‘I actually got down on my hands and knees and asked for help. I wasn’t exactly sure who I was talking to, but I looked up and said, “Please, please help me. I can’t take any more of this pain”. I am prepared to believe I was addressing something or someone far greater than any of us, because I soon found the strength to do it.
Fierce competitor: Morrison confronts Stan Collymore (right) in 1999
‘I attended 90 Alcoholics Anonymous meetings in the following 90 days and I still go. It’s one day at a time, but I haven’t touched a drop for 13 years. That’s how it has to stay. Most people might think, on a nice day like today, let’s go and have a pint. I can’t. For me, one pint is too many and 100’s not enough.’
Morrison can trace the cause of his alcoholic rages back to an incident in a Plymouth park, when he was dragged into toilets by two men late at night and physically abused.
CLUBS OF A CULT HERO
Blackpool............. 2001 (on loan)
Crystal Palace...... 2001 (on loan)
Sheffield United.. 2001 (on loan)
‘I had no idea that event might have created a monster inside me,’ he said. ‘I just thought I was a nasty, evil b****** who lost it when he had a drink. I did lose it, completely, but it was pointed out to me by therapists that I had tried to hide that awful experience. I’d locked it away. They said we all have a conscious level, a subconscious one and another that’s even deeper. That’s where I had stored it, and it only came to the surface when I was drunk. It was almost as if I was trying to take it out on those two individuals responsible.
‘It made sense, because I was like a wild animal when I’d had a drink and it all kicked off. More than one person on the receiving end has said that. If I was fighting you now, and someone started banging me on the back of the head with a chair, I wouldn’t feel it. I wouldn’t feel a thing. I somehow felt twice my size and three times as strong. It really was like the Incredible Hulk when his buttons start flying.
Taking no prisoners: Morrison battles with Robbie Keane, then of Wolves, in Division One in 1999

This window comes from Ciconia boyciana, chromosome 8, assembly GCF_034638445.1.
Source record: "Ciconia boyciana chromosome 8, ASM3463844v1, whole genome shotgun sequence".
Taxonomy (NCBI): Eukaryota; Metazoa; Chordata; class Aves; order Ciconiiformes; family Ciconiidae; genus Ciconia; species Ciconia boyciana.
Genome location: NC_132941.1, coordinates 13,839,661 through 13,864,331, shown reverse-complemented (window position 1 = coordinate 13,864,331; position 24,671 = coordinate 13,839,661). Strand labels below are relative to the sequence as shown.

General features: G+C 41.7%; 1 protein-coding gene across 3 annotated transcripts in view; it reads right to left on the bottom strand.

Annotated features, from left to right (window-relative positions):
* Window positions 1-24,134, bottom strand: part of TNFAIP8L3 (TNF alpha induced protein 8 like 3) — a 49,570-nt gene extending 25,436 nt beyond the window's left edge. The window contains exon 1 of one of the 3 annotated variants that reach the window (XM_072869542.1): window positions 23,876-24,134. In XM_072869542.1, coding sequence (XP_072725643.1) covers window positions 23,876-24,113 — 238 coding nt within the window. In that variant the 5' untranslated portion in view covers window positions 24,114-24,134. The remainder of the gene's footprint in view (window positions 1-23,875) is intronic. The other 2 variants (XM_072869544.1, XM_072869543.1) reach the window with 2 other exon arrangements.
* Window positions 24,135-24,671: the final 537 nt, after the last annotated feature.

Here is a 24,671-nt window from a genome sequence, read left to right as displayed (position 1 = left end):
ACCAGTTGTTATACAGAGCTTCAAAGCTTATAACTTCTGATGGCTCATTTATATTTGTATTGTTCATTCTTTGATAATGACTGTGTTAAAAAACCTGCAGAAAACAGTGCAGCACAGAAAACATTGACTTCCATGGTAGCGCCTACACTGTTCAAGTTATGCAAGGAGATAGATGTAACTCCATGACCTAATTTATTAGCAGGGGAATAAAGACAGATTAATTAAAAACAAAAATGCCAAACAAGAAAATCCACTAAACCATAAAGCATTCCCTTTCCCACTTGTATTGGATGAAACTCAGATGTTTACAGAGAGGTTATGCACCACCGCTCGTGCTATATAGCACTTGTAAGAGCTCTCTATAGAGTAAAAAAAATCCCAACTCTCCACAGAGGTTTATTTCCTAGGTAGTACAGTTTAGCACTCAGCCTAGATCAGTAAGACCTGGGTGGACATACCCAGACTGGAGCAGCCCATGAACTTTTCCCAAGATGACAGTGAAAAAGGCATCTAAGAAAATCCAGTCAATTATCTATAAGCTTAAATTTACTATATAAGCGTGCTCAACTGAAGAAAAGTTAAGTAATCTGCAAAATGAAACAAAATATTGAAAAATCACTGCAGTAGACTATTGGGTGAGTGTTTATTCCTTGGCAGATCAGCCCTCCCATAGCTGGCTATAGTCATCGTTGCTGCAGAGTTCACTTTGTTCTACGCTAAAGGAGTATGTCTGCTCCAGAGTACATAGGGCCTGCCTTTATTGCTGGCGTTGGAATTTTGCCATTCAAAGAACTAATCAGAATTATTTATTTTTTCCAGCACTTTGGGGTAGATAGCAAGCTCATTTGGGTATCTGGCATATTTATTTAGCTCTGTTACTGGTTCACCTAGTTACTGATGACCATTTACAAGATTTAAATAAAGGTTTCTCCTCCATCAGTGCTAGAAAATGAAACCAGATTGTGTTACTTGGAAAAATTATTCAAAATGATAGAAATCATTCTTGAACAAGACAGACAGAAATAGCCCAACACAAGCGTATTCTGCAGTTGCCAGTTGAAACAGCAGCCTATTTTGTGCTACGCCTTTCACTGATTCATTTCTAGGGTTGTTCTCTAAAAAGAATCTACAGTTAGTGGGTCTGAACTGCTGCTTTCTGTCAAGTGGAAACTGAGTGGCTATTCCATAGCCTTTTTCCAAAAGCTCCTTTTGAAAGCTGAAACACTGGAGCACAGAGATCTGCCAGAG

‘At times, it was just downright vicious, grotesque and barbaric. In fact, I look back and wonder how I didn’t kill someone. Certainly, I would have gouged someone’s eye out without a second thought. The way I was when the rage took me, if I’d got my hands round someone’s windpipe, I’d have ripped it out. It was never exactly Queensberry Rules.
MORRISON BY NUMBERS
£35,000: The amount that Joe Royle paid to take the defender from Huddersfield to Man City
£1,000: The amount Morrison earned a week at Man City – a far cry from Tevez’s reported £250,000 salary
37: League appearances Morrison made for City
2: Promotions he achieved during his time at Maine Road
‘It was also insane, because I never gave the repercussions a thought. When I was at Blackpool, under Sam Allardyce, I returned to one of my haunts in Plymouth. Three guys started prodding me and provoking me and finally I exploded. Ninety seconds later, one had a smashed jaw, one a broken nose and the other was missing an eyebrow.
‘I was arrested and charged with malicious wounding, which is only one down from attempted murder. I pleaded not guilty, seeing as they had goaded me and led me on and the verdict went my way. So what did I do? I went out on the lash to celebrate and ended up decking someone in a kebab shop in the early hours.
‘Fortunately, the lad on the receiving end did not press charges, but how idiotic was that? I could just imagine ringing Sam the following morning, after he had appeared as a character witness for me. He’d have called me insane and he’d have been 100 per cent right.’